Why hire people if you don’t trust them and believe them and want to [inaudible 00:07:14] in their jobs. Who would want to work in a company that wasn’t like that? The way that we have is I give every single person, generally speaking, they are empowered to make their own decisions in their own divisions. Amanda’s doing animation. I don’t get down to micromanage how she should do animation. I just say, “Make it work.” At the end, she’ll bring me finished work and we’ll have a team discussion about it. Any organization does have to have a leader and I do have what I call the Boss Card where it’s like, “Look I got to end the discussion. You guys don’t agree with this. We’re going this way today. Today, but we’ll go your way next time.” I think what’s interesting is when you have women working together, we just have a different professional structure. And I think it shows in the product as this wonderful menagerie of all of our ideas. I think it’s something we desperately need in the game development industries. Structures by women for women that operate in ways that are friendly.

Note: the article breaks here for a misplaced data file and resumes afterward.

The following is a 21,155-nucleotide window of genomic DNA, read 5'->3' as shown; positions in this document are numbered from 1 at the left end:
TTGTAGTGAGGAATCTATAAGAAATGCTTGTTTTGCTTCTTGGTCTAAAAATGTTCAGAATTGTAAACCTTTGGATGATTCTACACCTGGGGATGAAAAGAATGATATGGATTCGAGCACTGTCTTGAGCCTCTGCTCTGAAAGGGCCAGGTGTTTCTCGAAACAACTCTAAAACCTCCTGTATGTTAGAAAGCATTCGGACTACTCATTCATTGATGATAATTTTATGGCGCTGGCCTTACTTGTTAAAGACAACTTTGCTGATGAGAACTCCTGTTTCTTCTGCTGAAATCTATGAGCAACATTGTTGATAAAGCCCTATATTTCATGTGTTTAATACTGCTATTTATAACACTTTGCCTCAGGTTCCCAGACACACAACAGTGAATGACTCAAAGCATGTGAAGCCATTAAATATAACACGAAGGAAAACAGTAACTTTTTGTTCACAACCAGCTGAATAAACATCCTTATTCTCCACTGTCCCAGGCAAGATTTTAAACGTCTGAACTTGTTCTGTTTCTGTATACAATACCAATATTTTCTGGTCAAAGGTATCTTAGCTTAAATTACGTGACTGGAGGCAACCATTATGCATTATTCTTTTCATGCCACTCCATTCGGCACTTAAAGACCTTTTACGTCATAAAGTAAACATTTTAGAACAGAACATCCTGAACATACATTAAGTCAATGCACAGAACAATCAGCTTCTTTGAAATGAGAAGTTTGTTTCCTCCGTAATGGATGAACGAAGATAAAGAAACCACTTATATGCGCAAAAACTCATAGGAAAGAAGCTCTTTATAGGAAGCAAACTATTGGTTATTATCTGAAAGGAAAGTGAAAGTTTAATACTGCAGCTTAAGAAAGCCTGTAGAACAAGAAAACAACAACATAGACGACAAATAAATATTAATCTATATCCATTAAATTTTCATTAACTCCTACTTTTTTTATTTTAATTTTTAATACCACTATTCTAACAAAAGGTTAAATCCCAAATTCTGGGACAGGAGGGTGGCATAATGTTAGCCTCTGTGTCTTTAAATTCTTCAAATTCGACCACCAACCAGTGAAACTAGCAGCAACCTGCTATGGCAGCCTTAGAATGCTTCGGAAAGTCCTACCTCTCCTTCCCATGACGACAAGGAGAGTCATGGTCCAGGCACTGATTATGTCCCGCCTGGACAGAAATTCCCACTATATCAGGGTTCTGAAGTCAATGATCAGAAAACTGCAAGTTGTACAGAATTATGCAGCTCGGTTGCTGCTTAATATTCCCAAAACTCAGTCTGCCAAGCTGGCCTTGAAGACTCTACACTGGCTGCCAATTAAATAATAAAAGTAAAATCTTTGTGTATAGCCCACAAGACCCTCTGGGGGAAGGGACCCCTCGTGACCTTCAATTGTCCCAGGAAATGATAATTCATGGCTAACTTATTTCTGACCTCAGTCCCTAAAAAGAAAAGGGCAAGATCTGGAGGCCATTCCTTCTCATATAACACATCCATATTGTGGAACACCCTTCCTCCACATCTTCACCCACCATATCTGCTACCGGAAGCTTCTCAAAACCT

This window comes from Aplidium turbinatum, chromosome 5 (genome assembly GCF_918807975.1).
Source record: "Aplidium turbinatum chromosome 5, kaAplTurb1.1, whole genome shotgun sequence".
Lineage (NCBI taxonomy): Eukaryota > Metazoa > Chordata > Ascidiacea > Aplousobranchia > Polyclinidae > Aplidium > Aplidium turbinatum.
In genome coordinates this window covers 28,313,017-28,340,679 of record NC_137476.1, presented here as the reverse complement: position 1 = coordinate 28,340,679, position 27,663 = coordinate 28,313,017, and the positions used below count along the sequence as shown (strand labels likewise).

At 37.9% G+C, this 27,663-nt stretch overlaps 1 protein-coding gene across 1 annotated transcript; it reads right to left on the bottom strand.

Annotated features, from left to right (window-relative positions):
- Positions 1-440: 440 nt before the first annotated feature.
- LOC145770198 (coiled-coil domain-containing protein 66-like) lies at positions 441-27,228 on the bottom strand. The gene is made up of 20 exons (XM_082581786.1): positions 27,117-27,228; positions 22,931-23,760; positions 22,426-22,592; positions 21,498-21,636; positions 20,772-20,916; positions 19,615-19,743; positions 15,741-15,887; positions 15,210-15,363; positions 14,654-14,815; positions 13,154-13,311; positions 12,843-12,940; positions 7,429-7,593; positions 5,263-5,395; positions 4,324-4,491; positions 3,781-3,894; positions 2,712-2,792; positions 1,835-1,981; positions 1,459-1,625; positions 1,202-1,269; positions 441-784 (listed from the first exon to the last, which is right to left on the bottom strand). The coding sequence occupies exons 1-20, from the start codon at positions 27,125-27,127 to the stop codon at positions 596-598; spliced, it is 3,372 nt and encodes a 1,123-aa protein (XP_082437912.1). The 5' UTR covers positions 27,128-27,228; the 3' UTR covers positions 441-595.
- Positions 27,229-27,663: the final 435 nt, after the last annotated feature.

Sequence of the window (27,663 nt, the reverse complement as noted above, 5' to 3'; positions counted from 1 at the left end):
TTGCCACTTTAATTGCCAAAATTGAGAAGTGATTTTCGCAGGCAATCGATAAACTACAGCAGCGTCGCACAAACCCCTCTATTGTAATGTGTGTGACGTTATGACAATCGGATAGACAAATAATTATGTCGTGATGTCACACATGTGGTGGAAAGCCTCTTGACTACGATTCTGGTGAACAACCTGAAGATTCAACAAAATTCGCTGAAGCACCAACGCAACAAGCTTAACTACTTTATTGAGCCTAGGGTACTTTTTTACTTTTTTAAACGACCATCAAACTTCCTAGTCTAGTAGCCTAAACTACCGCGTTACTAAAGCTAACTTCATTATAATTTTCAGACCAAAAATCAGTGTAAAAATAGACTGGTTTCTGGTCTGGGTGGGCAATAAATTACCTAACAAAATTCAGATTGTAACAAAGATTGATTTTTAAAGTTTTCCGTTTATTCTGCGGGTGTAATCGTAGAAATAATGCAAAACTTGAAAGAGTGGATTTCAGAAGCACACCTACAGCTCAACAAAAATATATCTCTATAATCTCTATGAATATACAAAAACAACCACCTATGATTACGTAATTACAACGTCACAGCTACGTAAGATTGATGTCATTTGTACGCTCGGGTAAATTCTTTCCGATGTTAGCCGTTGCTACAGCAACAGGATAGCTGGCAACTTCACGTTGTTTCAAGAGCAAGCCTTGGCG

JMW: We have to address briefly the 800-pound gorilla in the room, Gamergate.
Brianna Wu: Absolutely.
JMW: What is the big takeaway for you about Gamergate?
Brianna Wu: Gamergate, it’s been horrible. I’ve had 83 death threats in eight months. I got one yesterday. I got one the day before that. I got one the day before that. I get bomb threats regularly. I get harassment horribly. And what Gamergate at its core is about is… There’s tension in the industry right now where for basically 30 years games have been made for one very singular kind of player that likes a very singular kind of game. And it’s very unfortunate that our industry tends to look down on games for anyone else. What’s amazing to me is on the mobile market, do you know who drives sales on this?